Attackers can slip past Windows system defenses due to a flaw in Apple's QuickTime for Windows media player.
Attackers can slip past Windows system defenses due to a flaw in the way Apples QuickTime for Windows handles URLs in the "qtnext" field in QTL filesi.e., media link files.
Apple on Oct. 3 put out a security advisory
with an update for QuickTime 7.2 for Windows.
Apple distributes the QuickTime Player to play QuickTime and other media files.
According to an advisory sent by Symantec to its Deepsight Alert Services customers, a successful exploit would let an attacker launch command-line arguments on a target machine.
The vulnerability affects QuickTime version 7.2 running on Windows Vista or XP SP2.
There are no known exploits out for the issue at this point, according to Symantec. An attacker could exploit unpatched systems by putting together a malicious .qtl file and then luring a victim into viewing the rigged file, either by distributing it in e-mail or by hosting it on a Web site.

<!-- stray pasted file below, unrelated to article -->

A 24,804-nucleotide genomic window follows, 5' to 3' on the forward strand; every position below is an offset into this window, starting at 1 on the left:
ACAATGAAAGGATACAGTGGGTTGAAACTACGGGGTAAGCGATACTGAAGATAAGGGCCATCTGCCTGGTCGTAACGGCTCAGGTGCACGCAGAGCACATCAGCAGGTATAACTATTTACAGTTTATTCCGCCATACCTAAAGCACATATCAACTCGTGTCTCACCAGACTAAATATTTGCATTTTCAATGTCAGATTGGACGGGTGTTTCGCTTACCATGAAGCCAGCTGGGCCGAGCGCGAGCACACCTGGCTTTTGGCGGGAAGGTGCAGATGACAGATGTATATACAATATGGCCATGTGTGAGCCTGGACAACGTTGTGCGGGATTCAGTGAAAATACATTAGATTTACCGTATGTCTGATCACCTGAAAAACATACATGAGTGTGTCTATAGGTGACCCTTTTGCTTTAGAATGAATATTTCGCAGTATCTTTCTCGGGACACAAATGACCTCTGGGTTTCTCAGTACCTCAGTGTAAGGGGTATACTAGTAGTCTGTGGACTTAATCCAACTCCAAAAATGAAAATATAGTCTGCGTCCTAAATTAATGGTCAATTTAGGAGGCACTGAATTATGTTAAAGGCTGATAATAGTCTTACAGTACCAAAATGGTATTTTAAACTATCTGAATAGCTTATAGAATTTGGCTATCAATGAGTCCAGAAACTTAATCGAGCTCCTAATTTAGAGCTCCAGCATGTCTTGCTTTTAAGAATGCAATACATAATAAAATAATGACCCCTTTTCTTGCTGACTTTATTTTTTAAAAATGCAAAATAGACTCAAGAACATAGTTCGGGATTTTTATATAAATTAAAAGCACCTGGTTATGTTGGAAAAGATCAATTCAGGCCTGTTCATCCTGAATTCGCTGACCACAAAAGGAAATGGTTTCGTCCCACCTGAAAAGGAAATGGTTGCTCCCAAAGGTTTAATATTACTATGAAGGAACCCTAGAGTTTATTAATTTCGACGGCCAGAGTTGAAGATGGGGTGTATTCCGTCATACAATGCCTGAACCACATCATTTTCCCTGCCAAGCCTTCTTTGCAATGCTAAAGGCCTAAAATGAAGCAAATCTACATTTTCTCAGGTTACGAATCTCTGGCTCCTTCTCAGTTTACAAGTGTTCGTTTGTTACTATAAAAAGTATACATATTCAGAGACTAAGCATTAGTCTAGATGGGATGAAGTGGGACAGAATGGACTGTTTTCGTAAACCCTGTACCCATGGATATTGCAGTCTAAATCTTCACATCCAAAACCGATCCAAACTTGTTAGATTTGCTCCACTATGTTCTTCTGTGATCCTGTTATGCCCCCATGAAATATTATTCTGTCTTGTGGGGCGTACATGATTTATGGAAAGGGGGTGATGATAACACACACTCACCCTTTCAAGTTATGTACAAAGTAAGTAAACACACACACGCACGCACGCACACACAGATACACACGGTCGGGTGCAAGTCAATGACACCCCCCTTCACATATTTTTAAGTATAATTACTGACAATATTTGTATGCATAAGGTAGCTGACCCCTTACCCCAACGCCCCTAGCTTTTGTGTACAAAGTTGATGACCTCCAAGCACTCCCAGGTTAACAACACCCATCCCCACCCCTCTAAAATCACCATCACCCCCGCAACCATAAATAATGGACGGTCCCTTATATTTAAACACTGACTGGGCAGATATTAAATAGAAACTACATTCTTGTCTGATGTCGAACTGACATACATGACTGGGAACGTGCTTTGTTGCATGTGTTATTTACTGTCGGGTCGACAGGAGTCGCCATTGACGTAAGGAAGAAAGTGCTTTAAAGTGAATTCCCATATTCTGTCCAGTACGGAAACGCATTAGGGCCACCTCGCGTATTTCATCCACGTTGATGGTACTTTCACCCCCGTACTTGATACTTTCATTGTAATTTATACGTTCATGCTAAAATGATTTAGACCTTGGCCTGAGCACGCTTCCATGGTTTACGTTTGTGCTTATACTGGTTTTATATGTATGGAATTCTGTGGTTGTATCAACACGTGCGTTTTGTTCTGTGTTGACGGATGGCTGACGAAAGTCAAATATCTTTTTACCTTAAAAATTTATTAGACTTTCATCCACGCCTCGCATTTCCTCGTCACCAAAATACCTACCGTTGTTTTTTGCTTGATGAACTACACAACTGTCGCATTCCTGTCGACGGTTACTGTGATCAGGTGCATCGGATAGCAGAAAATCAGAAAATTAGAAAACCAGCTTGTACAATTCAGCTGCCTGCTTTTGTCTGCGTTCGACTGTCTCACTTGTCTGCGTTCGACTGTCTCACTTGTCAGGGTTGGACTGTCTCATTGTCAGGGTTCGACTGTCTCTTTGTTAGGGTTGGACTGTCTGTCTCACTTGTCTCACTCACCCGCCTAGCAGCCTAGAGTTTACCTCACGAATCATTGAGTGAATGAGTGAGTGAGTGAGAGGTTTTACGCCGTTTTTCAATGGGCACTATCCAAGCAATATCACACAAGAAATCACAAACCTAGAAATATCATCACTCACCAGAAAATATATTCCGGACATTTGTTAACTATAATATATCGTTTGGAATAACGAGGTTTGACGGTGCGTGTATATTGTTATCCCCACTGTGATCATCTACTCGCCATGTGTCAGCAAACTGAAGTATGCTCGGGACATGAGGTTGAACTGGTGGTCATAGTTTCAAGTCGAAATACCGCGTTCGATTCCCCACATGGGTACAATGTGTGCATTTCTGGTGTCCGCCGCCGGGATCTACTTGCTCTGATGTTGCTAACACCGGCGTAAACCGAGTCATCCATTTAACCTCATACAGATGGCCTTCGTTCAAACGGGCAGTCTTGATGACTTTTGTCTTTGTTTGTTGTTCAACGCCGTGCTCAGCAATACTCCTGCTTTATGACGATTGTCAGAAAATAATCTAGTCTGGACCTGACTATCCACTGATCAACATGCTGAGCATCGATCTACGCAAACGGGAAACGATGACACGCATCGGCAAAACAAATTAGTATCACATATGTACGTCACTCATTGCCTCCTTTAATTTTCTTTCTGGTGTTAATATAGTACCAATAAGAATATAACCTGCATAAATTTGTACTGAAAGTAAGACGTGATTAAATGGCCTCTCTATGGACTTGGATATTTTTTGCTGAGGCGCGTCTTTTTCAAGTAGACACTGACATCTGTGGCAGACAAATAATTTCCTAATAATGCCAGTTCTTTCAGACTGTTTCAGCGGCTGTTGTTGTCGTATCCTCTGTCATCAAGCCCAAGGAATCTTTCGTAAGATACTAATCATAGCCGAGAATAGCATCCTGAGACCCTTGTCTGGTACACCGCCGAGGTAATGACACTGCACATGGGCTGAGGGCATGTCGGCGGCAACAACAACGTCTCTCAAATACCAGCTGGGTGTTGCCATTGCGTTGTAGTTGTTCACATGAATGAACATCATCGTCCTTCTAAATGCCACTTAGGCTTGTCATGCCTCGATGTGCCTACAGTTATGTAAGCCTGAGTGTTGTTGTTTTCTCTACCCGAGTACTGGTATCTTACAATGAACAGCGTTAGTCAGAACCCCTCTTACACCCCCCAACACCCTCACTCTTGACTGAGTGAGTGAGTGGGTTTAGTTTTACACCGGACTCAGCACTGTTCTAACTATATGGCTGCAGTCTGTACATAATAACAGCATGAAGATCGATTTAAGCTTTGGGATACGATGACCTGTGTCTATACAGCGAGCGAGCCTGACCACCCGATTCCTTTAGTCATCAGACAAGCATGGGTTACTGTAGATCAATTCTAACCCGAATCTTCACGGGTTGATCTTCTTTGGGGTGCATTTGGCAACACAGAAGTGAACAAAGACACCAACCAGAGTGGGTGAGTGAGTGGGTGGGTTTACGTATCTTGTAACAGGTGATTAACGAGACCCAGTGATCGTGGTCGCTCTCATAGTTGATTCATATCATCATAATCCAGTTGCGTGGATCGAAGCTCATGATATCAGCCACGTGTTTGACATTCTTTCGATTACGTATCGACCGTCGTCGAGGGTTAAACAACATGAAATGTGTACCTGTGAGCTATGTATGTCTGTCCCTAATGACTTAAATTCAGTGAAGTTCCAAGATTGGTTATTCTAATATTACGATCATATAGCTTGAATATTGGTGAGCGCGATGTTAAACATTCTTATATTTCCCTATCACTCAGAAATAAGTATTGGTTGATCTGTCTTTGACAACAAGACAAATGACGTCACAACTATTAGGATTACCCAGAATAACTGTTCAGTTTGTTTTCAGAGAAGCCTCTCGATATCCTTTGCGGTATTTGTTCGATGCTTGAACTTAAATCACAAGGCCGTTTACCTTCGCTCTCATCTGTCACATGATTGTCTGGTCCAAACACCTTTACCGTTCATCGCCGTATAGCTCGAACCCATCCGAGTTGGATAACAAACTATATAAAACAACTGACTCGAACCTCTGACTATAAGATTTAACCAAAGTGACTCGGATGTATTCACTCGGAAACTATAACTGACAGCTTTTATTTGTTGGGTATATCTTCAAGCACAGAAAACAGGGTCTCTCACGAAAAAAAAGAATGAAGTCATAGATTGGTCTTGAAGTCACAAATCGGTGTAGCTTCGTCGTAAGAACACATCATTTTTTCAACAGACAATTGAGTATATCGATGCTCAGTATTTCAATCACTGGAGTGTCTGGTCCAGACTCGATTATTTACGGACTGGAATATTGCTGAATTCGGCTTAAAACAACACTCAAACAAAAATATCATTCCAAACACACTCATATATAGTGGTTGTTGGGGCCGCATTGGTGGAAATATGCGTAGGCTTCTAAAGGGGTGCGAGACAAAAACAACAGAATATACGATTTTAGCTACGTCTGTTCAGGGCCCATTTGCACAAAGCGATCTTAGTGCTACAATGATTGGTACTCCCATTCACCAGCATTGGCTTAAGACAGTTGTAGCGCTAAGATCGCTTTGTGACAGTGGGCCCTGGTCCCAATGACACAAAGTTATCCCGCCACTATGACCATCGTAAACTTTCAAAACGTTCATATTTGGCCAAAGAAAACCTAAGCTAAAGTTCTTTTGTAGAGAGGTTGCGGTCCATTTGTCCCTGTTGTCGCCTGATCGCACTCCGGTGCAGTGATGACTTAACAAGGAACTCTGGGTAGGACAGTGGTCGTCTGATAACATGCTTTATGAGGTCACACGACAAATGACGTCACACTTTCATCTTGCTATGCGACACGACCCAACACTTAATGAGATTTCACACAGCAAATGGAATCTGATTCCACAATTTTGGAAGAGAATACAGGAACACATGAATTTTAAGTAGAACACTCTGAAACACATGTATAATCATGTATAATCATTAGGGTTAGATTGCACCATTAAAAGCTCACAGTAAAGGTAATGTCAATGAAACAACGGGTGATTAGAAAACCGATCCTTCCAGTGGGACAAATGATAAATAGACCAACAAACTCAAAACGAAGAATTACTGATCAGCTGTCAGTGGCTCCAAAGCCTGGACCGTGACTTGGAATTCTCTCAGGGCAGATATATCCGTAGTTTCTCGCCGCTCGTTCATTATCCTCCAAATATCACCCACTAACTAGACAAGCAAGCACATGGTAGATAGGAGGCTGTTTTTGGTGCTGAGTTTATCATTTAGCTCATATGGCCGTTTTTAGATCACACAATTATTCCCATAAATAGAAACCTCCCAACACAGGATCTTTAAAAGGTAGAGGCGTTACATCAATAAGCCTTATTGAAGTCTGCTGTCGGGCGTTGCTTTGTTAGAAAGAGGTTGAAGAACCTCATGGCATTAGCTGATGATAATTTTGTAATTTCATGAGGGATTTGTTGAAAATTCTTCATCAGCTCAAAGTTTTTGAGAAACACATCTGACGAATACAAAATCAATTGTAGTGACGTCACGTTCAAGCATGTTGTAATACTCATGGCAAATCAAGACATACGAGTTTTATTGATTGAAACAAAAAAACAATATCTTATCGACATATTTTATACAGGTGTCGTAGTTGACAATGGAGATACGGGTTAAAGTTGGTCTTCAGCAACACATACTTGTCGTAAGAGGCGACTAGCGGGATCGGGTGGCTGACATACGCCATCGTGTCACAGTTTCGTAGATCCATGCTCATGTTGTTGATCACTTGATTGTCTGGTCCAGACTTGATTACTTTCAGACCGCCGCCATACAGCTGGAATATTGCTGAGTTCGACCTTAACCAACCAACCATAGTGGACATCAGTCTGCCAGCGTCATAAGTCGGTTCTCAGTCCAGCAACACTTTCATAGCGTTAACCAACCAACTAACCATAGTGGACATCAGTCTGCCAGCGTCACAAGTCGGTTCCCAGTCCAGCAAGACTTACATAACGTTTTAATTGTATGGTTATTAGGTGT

After a victim views the rigged file, an application is launched with attacker-supplied arguments on the targeted computer.
Click here to read more about how QuickTime movies can be a vector for system hijacks.
Symantec suggests the usual mitigation strategies if users cant patch right away. First, run software with minimal access rights. Also, to limit the damages that could be done with a successful attack, run all client software with the fewest privileges needed. Also, dont follow links from untrusted sources or visit shady sites whose integrity is questionable.
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